Lot 161
  • 161

Jack B. Yeats, R.H.A.

8,000 - 12,000 GBP
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  • Jack B. Yeats, R.H.A.
  • The artist's scribbling diary for 1888, with almanac, interleaved with blotting paper, London: T.J. Smith, son & Downes, 1888
  • pen and ink
8vo (216 x 136mm.), WITH AUTOGRAPH ENTRIES FOR MOST DAYS OF THE YEAR AND PROFUSELY ILLUSTRATED WITH PEN AND INK AND WATERCOLOUR SKETCHES, cash account leaves at the end with further sketches, inscribed on front endpaper by the artist to himself ("from Jack Yeats | to his dear friend | Jack B. Yeats | (Ballyhooly"), pen and ink sketch of Ballyhooly "bookplate" on front paste-down, further autograph note at the end "This Belongs | to | Ballyhooly | of | Ballyhooly | Hall...", subsequently given to the artist's sister Susan Mary ("Lily") Yeats, with mock formal autograph inscription for 31 December ("Presented to | Lilly Yeats | by her brother", red seal beneath, with Lily's bookplate on the upper cover, signed also by the artist on upper cover, paper-covered stiff boards


Bruce Arnold, Jack Yeats, 1998 (see chapter 3, "Art School in London 1887-1889", and p.38, where a few sketches from this diary are reproduced)


hinges repaired and starting, some leaves nearly loose, some wear to covers
"In response to your inquiry, we are pleased to provide you with a general report of the condition of the property described above. Since we are not professional conservators or restorers, we urge you to consult with a restorer or conservator of your choice who will be better able to provide a detailed, professional report. Prospective buyers should inspect each lot to satisfy themselves as to condition and must understand that any statement made by Sotheby's is merely a subjective, qualified opinion. Prospective buyers should also refer to any Important Notices regarding this sale, which are printed in the Sale Catalogue.

Catalogue Note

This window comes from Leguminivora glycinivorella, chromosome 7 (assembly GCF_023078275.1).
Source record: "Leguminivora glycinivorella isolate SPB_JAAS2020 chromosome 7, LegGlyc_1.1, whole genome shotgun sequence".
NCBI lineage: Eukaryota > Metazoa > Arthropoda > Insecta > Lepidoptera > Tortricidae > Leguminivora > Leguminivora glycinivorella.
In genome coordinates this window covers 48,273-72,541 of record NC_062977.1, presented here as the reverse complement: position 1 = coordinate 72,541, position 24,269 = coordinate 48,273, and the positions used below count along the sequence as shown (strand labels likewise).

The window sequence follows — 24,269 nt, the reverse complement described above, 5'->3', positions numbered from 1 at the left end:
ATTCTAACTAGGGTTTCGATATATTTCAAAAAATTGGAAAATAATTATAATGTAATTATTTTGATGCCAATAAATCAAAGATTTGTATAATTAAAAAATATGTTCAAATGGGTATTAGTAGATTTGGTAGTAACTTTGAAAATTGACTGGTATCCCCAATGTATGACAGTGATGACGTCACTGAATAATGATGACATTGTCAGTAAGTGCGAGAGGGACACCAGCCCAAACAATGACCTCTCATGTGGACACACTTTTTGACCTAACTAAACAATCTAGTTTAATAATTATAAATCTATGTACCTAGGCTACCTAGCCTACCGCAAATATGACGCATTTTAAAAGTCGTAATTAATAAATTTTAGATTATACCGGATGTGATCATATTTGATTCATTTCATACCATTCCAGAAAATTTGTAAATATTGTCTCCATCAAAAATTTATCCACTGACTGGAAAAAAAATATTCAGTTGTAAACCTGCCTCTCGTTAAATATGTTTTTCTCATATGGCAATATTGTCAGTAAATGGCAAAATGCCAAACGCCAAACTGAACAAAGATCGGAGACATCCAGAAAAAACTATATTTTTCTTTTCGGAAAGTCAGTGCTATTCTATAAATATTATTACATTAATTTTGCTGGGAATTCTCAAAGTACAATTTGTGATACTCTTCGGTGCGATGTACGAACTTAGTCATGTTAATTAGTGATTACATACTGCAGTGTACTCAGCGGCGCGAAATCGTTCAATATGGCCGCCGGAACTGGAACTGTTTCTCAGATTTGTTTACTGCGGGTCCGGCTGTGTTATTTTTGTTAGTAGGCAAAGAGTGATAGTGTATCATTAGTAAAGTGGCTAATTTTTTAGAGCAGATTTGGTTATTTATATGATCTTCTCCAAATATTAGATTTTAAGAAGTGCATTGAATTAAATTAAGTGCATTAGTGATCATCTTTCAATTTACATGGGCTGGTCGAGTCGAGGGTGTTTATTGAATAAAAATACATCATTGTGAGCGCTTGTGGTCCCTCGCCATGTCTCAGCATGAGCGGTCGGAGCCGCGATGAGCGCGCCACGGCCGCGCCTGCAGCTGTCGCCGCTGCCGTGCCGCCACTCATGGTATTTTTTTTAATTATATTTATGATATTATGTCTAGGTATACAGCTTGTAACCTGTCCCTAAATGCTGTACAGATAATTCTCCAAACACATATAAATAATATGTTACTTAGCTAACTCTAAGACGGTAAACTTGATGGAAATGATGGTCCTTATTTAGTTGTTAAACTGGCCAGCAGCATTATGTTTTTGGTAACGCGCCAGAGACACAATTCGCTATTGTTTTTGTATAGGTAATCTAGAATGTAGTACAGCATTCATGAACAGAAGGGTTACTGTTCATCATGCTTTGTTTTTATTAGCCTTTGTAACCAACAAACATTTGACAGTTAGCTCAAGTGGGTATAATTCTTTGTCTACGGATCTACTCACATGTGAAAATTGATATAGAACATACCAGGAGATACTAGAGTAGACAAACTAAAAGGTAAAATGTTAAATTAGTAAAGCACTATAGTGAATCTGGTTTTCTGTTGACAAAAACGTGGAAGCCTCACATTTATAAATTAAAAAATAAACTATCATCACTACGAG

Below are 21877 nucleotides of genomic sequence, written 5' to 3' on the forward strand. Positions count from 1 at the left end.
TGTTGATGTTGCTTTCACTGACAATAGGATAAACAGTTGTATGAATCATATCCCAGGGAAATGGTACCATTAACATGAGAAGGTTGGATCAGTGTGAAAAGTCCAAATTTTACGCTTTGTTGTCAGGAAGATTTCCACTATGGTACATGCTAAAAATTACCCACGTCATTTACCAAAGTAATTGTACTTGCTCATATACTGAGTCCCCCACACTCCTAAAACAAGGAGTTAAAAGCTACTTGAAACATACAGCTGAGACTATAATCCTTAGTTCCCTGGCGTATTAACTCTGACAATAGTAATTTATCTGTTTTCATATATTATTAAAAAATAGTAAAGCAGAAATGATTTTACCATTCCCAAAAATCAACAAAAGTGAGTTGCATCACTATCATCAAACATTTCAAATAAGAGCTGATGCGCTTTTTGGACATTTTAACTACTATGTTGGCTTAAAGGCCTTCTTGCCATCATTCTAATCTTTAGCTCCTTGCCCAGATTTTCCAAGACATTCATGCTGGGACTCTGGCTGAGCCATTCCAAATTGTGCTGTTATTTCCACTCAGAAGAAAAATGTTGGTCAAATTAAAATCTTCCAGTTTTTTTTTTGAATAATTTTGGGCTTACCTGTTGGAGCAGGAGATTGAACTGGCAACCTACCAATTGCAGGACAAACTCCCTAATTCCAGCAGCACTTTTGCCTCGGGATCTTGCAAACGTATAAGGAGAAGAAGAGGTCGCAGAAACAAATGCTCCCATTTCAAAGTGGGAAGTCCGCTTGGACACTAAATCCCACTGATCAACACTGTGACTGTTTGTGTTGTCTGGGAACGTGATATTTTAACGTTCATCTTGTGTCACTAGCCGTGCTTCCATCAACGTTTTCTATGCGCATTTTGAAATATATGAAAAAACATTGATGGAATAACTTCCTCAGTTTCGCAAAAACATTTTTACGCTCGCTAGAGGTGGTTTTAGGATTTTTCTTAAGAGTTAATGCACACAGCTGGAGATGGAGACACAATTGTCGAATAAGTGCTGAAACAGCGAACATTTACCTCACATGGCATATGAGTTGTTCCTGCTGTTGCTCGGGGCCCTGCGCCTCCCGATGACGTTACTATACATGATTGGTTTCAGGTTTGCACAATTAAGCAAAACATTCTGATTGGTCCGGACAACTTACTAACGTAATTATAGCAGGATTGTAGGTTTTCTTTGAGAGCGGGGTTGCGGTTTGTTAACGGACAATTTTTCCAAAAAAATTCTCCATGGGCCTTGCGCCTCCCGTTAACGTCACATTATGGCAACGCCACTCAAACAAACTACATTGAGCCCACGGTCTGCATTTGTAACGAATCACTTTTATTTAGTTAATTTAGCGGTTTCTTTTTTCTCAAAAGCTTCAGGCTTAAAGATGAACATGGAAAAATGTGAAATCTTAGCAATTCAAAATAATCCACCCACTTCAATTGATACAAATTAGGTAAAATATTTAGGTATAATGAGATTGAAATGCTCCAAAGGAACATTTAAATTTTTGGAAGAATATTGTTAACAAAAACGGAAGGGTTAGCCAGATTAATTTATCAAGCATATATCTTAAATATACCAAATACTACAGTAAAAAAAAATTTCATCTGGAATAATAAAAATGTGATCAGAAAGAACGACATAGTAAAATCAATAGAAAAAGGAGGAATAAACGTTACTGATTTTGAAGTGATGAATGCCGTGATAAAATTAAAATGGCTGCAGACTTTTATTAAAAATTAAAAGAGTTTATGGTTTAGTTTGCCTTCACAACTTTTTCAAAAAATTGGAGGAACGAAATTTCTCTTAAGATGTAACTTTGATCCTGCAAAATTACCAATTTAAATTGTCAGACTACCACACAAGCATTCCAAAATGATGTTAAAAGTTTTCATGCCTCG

AN IMMENSELY CHARMING AND EVOCATIVE ILLUSTRATED DIARY BY THE YOUNG TEENAGE ARTIST FOR HIS SECOND YEAR IN LONDON IN 1888 (also incorporating his summer holiday trip back to Ireland, after his move from his grandparent's house in Sligo to join the rest of his family. Jack had moved in 1887, living first in Earls Court (where he attended classes at the South Kensington School of Art, the Chiswick School of Art, and the Westinster School of Art), and then at 3 Blenheim Road, Bedford Park, where he started work as a black-and-white artist for The Vegetarian, before moving on to illustrate for Ariel and Paddock Life.

The diary contains entries of great colour and detail recording Jack's new London life, including his attendance at art school, sittings for his father John B. Yeats, acceptance of his sketches for the Vegetarian ("went with Willy's poem and my illustrations he took them"), trips and excursions to various London sights including Richmond Park,  Olympia, the People's Palace, cattle shows ("Uncle George's Pony got 3rd prize"), the Lord Mayor's show, sports activities including badminton, tennis, riding,  swimming and boating ("boated considerable rowed round to deadmans Point..."), his reading ("finished Allen Quartermain"), nights out at the theatre ("Went to Lyceum tonight with Lilly Lolly and ... it was Prince Karl (and bully it was too..."), his dreams, the "great excitement about the coming eclipse. Saying it makes people livelier to prove which he is very excited and lively himself..", and much else, providing a colourful and vivid portrait of his year, the illustrations including yachts (some in watercolour), gunslingers and cowboys with wagons ("street scene in Texas"), "Pucahontas on the war path",  horses, hansom cabs, snooker players, caricatures (e.g. "A Vegetarian", "Mr Sikes"), men with dogs, fencing players, self- portraits and portraits of his brother W.B. (e.g. 27 May, "Willy and I did his ceiling") and much else.

As Hilary Pyle has noted it was the artist's habit from a young age to carry diaries around with him, sketching as he travelled, noting characters and incidents that interested him, and using the diaries/sketchbooks to practice his powers of observation and to train his memory. EARLY SKETCHES BY JACK YEATS REMAIN VERY SCARCE ON THE OPEN MARKET. For others from a similar period, see lots 138--145 from the collection of Grace Butler Yeats, sold in these rooms on 15 July 1999.

"The early years..are of inestimable importance in the formation of the mature Yeats...the early watercolours and drawings...should be regarded as seriously as the miniatures of Nathaniel Horne, or the early works of Turner, and the frescoes and cartoons of Goya, whom Yeats admired and no doubt admired from" (Hilary Pyle, Jack B. Yeats. A Catalogue Raisonné)